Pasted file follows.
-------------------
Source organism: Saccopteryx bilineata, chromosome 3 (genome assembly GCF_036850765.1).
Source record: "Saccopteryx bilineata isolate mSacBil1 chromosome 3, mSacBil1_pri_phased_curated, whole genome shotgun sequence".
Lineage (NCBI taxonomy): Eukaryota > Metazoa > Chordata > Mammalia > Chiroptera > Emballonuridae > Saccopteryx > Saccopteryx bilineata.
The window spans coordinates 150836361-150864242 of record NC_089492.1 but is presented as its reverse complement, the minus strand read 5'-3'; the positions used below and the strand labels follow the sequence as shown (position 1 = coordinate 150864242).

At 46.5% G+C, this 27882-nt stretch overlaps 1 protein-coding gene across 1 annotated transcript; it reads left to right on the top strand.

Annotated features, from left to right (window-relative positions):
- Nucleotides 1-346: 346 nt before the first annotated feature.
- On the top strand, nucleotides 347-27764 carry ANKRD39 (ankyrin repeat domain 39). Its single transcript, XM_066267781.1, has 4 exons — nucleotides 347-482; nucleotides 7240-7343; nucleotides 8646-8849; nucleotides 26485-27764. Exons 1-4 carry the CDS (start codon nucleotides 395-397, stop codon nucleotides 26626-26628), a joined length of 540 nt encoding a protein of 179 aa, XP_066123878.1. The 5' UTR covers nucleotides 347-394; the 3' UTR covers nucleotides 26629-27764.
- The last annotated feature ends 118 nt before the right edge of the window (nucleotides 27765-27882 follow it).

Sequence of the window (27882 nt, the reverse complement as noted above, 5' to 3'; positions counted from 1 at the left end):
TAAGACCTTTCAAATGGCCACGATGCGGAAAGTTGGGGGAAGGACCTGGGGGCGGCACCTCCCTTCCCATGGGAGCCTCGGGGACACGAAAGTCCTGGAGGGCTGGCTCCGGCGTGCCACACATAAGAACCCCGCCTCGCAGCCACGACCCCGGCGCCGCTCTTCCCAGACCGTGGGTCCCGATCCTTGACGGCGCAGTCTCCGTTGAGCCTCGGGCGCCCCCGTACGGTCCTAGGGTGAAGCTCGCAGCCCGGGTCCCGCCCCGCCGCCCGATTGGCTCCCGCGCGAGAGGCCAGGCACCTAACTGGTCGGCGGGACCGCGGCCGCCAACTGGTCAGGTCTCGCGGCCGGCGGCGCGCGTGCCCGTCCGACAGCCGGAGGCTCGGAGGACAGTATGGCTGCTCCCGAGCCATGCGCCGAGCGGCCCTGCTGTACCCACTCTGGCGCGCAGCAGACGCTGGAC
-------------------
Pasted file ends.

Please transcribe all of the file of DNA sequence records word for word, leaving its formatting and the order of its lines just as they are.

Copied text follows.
Source organism: Saccopteryx bilineata, chromosome 3 (genome assembly GCF_036850765.1).
Source record: "Saccopteryx bilineata isolate mSacBil1 chromosome 3, mSacBil1_pri_phased_curated, whole genome shotgun sequence".
Lineage (NCBI taxonomy): Eukaryota > Metazoa > Chordata > Mammalia > Chiroptera > Emballonuridae > Saccopteryx > Saccopteryx bilineata.
The window spans coordinates 150836361-150864242 of record NC_089492.1 but is presented as its reverse complement, the minus strand read 5'-3'; the positions used below and the strand labels follow the sequence as shown (position 1 = coordinate 150864242).

At 46.5% G+C, this 27882-nt stretch overlaps 1 protein-coding gene across 1 annotated transcript; it reads left to right on the top strand.

Annotated features, from left to right (window-relative positions):
- Nucleotides 1-346: 346 nt before the first annotated feature.
- On the top strand, nucleotides 347-27764 carry ANKRD39 (ankyrin repeat domain 39). Its single transcript, XM_066267781.1, has 4 exons — nucleotides 347-482; nucleotides 7240-7343; nucleotides 8646-8849; nucleotides 26485-27764. Exons 1-4 carry the CDS (start codon nucleotides 395-397, stop codon nucleotides 26626-26628), a joined length of 540 nt encoding a protein of 179 aa, XP_066123878.1. The 5' UTR covers nucleotides 347-394; the 3' UTR covers nucleotides 26629-27764.
- The last annotated feature ends 118 nt before the right edge of the window (nucleotides 27765-27882 follow it).

Sequence of the window (27882 nt, the reverse complement as noted above, 5' to 3'; positions counted from 1 at the left end):
TAAGACCTTTCAAATGGCCACGATGCGGAAAGTTGGGGGAAGGACCTGGGGGCGGCACCTCCCTTCCCATGGGAGCCTCGGGGACACGAAAGTCCTGGAGGGCTGGCTCCGGCGTGCCACACATAAGAACCCCGCCTCGCAGCCACGACCCCGGCGCCGCTCTTCCCAGACCGTGGGTCCCGATCCTTGACGGCGCAGTCTCCGTTGAGCCTCGGGCGCCCCCGTACGGTCCTAGGGTGAAGCTCGCAGCCCGGGTCCCGCCCCGCCGCCCGATTGGCTCCCGCGCGAGAGGCCAGGCACCTAACTGGTCGGCGGGACCGCGGCCGCCAACTGGTCAGGTCTCGCGGCCGGCGGCGCGCGTGCCCGTCCGACAGCCGGAGGCTCGGAGGACAGTATGGCTGCTCCCGAGCCATGCGCCGAGCGGCCCTGCTGTACCCACTCTGGCGCGCAGCAGACGCTGGAC